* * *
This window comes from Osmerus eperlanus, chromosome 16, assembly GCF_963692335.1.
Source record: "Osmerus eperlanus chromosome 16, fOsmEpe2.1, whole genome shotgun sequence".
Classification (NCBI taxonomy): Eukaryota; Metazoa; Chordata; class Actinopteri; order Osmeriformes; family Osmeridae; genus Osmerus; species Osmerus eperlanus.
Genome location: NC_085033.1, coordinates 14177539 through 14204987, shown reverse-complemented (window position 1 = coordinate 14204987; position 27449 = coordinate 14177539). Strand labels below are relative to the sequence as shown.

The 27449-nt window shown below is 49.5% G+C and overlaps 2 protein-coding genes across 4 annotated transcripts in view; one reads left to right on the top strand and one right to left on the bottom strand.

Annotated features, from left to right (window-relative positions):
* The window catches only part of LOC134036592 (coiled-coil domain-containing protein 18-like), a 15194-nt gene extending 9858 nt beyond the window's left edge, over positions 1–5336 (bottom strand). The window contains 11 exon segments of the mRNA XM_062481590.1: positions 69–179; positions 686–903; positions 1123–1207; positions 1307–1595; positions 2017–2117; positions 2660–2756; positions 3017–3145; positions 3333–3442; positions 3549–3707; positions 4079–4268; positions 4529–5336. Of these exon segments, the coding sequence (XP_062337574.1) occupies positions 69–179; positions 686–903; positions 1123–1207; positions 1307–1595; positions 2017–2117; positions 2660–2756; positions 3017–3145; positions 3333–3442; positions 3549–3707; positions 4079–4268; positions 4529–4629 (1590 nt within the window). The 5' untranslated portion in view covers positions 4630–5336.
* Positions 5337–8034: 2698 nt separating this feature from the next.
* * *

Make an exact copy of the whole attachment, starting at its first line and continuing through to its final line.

This window comes from Osmerus eperlanus, chromosome 16, assembly GCF_963692335.1.
Source record: "Osmerus eperlanus chromosome 16, fOsmEpe2.1, whole genome shotgun sequence".
Classification (NCBI taxonomy): Eukaryota; Metazoa; Chordata; class Actinopteri; order Osmeriformes; family Osmeridae; genus Osmerus; species Osmerus eperlanus.
Genome location: NC_085033.1, coordinates 14177539 through 14204987, shown reverse-complemented (window position 1 = coordinate 14204987; position 27449 = coordinate 14177539). Strand labels below are relative to the sequence as shown.

The 27449-nt window shown below is 49.5% G+C and overlaps 2 protein-coding genes across 4 annotated transcripts in view; one reads left to right on the top strand and one right to left on the bottom strand.

Annotated features, from left to right (window-relative positions):
* The window catches only part of LOC134036592 (coiled-coil domain-containing protein 18-like), a 15194-nt gene extending 9858 nt beyond the window's left edge, over positions 1–5336 (bottom strand). The window contains 11 exon segments of the mRNA XM_062481590.1: positions 69–179; positions 686–903; positions 1123–1207; positions 1307–1595; positions 2017–2117; positions 2660–2756; positions 3017–3145; positions 3333–3442; positions 3549–3707; positions 4079–4268; positions 4529–5336. Of these exon segments, the coding sequence (XP_062337574.1) occupies positions 69–179; positions 686–903; positions 1123–1207; positions 1307–1595; positions 2017–2117; positions 2660–2756; positions 3017–3145; positions 3333–3442; positions 3549–3707; positions 4079–4268; positions 4529–4629 (1590 nt within the window). The 5' untranslated portion in view covers positions 4630–5336.
* Positions 5337–8034: 2698 nt separating this feature from the next.